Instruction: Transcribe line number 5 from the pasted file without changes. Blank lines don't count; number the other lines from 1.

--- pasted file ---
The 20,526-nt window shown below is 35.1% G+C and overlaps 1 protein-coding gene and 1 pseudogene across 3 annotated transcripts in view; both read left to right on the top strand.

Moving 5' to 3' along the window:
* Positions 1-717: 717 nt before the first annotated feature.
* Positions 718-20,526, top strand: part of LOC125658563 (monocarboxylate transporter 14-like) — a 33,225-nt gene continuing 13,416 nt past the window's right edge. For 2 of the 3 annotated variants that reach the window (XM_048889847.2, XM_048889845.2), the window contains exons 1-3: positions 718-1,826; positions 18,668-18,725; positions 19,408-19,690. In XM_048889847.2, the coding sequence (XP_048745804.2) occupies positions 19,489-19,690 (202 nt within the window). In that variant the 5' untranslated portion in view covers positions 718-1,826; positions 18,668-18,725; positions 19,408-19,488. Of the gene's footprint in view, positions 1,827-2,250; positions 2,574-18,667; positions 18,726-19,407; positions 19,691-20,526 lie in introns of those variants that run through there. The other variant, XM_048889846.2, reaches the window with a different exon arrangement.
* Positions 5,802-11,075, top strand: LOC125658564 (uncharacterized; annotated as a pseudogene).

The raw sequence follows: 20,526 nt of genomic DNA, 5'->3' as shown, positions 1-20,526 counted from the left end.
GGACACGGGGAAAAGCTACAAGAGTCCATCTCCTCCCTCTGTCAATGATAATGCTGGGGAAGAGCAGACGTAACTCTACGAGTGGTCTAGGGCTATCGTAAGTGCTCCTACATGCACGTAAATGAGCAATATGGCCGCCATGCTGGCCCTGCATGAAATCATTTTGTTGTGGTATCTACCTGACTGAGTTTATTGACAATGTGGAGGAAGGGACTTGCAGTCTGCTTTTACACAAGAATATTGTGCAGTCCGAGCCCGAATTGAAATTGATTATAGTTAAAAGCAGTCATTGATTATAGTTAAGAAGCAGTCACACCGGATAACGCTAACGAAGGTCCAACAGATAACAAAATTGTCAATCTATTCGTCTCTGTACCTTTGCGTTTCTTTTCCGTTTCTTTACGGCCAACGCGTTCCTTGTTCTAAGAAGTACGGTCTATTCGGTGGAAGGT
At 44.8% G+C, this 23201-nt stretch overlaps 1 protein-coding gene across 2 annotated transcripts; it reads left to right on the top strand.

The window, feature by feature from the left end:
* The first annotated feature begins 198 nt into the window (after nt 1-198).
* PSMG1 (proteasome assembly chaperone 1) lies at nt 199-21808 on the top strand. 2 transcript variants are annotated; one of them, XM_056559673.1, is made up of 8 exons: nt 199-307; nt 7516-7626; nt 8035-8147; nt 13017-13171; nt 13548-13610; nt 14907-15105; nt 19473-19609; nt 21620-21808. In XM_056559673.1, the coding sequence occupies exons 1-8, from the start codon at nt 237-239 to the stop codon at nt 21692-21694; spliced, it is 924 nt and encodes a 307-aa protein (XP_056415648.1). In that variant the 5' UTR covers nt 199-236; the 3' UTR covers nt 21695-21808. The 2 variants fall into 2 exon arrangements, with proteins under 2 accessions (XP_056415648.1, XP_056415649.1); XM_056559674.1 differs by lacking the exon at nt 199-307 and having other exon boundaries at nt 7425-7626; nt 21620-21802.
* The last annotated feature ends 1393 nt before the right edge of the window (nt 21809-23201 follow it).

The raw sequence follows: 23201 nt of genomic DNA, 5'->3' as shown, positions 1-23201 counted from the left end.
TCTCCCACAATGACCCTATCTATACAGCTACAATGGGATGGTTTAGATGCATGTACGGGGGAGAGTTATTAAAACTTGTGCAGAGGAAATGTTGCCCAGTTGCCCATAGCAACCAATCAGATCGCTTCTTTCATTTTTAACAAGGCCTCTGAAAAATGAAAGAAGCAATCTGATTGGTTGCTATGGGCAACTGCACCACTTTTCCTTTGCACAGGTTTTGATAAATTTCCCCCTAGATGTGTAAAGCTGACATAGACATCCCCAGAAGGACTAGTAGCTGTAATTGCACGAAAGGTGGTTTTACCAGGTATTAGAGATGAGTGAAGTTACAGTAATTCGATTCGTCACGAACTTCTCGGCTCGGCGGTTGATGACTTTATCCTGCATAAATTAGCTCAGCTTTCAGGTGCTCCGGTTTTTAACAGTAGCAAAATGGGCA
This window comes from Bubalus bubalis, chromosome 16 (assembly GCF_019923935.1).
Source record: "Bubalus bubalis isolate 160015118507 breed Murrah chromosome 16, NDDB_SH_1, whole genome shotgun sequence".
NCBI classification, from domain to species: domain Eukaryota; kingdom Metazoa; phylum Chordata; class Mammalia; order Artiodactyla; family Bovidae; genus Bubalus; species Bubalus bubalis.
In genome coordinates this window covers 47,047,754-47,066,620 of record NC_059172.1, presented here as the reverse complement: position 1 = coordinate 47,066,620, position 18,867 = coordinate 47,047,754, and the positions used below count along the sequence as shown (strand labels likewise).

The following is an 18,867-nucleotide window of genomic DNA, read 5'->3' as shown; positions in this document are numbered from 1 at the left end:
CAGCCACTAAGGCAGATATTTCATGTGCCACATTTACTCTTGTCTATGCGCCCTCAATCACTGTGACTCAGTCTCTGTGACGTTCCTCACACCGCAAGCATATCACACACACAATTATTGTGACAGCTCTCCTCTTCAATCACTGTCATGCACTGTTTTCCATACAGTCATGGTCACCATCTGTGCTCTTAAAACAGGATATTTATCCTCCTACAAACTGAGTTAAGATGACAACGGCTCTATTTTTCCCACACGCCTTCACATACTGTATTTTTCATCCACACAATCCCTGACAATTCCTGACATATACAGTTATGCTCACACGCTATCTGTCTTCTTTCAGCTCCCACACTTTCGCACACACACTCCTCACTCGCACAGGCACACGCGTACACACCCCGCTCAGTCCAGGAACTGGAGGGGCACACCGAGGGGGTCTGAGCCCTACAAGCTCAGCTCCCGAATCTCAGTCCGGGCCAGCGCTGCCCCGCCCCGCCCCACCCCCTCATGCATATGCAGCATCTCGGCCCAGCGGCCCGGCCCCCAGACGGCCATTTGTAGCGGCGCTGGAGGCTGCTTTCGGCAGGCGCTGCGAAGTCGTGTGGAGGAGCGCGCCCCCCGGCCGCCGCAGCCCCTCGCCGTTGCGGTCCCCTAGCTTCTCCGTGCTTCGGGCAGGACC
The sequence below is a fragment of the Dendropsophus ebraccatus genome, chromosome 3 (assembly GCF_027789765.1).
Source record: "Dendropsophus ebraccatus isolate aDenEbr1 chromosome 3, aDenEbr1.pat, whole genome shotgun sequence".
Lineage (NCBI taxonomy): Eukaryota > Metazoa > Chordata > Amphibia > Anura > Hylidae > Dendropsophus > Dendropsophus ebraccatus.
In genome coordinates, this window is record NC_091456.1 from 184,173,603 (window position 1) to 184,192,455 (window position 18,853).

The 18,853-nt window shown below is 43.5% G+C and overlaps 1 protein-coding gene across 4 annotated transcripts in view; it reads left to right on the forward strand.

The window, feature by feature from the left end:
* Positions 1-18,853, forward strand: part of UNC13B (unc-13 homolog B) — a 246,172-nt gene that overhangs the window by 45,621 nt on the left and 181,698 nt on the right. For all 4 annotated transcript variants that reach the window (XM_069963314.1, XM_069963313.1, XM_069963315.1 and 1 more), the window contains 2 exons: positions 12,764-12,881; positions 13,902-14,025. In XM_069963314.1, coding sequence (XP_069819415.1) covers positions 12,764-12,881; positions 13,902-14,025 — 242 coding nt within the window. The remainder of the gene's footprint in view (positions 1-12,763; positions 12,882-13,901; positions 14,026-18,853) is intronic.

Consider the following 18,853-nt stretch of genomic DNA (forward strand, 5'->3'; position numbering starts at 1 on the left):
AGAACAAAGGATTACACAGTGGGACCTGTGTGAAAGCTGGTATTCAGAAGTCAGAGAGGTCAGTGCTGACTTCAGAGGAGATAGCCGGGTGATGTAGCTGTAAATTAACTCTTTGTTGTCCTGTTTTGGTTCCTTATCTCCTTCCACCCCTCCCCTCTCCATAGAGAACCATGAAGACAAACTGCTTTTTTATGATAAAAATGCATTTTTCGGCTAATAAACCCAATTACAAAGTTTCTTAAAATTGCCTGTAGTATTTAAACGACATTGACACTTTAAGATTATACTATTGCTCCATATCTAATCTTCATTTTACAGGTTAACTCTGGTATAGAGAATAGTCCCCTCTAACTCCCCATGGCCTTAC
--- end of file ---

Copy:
* Positions 5,802-11,075, top strand: LOC125658564 (uncharacterized; annotated as a pseudogene).